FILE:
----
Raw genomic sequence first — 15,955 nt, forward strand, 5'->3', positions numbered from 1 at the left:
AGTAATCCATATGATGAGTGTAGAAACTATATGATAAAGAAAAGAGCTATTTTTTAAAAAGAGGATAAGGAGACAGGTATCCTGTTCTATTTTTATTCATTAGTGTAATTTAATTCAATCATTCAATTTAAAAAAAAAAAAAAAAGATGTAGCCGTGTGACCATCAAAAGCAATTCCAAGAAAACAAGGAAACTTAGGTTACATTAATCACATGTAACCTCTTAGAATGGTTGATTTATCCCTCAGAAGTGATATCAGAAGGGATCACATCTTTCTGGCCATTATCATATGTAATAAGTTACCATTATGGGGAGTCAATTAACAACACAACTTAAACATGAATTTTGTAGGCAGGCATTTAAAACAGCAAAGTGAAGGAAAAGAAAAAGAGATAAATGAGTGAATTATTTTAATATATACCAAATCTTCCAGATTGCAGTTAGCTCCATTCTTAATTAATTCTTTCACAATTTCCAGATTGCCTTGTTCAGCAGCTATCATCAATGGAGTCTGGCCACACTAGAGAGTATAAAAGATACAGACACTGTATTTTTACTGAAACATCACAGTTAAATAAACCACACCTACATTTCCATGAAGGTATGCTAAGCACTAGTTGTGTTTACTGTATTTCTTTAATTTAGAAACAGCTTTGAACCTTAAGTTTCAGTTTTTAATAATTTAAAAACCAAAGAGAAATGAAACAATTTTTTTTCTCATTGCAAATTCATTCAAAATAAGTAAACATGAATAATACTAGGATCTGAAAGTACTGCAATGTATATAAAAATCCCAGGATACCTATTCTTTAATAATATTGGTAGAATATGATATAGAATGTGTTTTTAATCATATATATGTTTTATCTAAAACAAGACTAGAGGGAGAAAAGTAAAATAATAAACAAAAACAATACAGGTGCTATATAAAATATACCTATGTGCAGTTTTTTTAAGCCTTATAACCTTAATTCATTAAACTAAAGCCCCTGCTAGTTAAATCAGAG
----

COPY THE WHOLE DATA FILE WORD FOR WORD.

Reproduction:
Raw genomic sequence first — 15,955 nt, forward strand, 5'->3', positions numbered from 1 at the left:
AGTAATCCATATGATGAGTGTAGAAACTATATGATAAAGAAAAGAGCTATTTTTTAAAAAGAGGATAAGGAGACAGGTATCCTGTTCTATTTTTATTCATTAGTGTAATTTAATTCAATCATTCAATTTAAAAAAAAAAAAAAAAGATGTAGCCGTGTGACCATCAAAAGCAATTCCAAGAAAACAAGGAAACTTAGGTTACATTAATCACATGTAACCTCTTAGAATGGTTGATTTATCCCTCAGAAGTGATATCAGAAGGGATCACATCTTTCTGGCCATTATCATATGTAATAAGTTACCATTATGGGGAGTCAATTAACAACACAACTTAAACATGAATTTTGTAGGCAGGCATTTAAAACAGCAAAGTGAAGGAAAAGAAAAAGAGATAAATGAGTGAATTATTTTAATATATACCAAATCTTCCAGATTGCAGTTAGCTCCATTCTTAATTAATTCTTTCACAATTTCCAGATTGCCTTGTTCAGCAGCTATCATCAATGGAGTCTGGCCACACTAGAGAGTATAAAAGATACAGACACTGTATTTTTACTGAAACATCACAGTTAAATAAACCACACCTACATTTCCATGAAGGTATGCTAAGCACTAGTTGTGTTTACTGTATTTCTTTAATTTAGAAACAGCTTTGAACCTTAAGTTTCAGTTTTTAATAATTTAAAAACCAAAGAGAAATGAAACAATTTTTTTTCTCATTGCAAATTCATTCAAAATAAGTAAACATGAATAATACTAGGATCTGAAAGTACTGCAATGTATATAAAAATCCCAGGATACCTATTCTTTAATAATATTGGTAGAATATGATATAGAATGTGTTTTTAATCATATATATGTTTTATCTAAAACAAGACTAGAGGGAGAAAAGTAAAATAATAAACAAAAACAATACAGGTGCTATATAAAATATACCTATGTGCAGTTTTTTTAAGCCTTATAACCTTAATTCATTAAACTAAAGCCCCTGCTAGTTAAATCAGAG